Ethanol Plays A Crucial Role For A High Octane Future

  • Tuesday, 21 February 2017 16:21

Ethanol will play a significant role as the cars of tomorrow will require high octane fuels, a panel of automotive experts said at the 2017 National Ethanol Conference in San Diego today.

As car engines continue to shrink in size and adopt technologies such as direct injection and turbocharging, fuels with high octane will be necessary to prevent engine knock. This is because smaller engines are more prone to engine knock, said Jim Szybist, senior research staff at Oak Ridge National Lab. 

"A high octane rating is more necessary than before," he said. 

Jim Anderson, technical expert fuel science for research and advanced engineering at Ford Motor Company, said high octane fuels improve engine efficiency by 6 percent which presents significant advantages in fuel efficiency and reducing CO2 emissions. 

"Ethanol is a good source of octane and reduces CO2 emissions," he said. 

In addition, Anderson said it is more economical for carmakers to reduce emissions via mid-blends of ethanol than electric vehicles or hybrids as a carmaker would only have to make a few changes to existing internal combustion engine powertrains.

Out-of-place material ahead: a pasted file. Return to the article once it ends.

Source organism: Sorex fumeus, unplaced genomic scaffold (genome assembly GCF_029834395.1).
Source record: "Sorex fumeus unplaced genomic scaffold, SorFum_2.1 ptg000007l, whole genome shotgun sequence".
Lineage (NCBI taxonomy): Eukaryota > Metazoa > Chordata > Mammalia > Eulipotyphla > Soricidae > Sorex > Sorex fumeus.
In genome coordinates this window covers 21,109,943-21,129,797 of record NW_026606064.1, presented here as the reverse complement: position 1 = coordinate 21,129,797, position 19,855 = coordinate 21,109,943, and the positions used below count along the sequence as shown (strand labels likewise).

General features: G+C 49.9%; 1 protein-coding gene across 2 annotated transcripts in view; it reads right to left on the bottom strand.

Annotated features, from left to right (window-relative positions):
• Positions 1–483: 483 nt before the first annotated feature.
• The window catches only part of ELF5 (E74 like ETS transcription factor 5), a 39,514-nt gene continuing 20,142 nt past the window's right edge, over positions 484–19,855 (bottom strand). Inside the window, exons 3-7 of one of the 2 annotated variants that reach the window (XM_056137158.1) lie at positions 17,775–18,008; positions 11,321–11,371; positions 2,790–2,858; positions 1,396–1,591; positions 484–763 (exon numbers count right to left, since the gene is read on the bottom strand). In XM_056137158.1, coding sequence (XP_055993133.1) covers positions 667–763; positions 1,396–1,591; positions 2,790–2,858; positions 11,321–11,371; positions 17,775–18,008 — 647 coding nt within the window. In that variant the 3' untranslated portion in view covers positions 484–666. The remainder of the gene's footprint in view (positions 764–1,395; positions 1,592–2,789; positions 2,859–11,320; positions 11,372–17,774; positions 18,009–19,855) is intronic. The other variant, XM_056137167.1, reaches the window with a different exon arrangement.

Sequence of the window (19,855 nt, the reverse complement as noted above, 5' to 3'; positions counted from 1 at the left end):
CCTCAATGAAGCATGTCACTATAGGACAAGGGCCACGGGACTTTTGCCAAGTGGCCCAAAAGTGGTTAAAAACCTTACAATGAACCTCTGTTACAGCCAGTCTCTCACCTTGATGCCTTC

David McShane, executive vice president of business development and strategy at Ricardo, said internal combustion engines can be continously improved with new technologies to improve fuel efficiency and reduce emissions. 

"There's plenty of life left in internal combustion engines," he said. 

McShane said 45 percent of new cars feature direct injection and more would feature the technology if high octane fuels were available. 

Ford's Anderson agreed. He said carmakers cannot meet their emissions goals without the right fuel and ethanol meets that requirement. 

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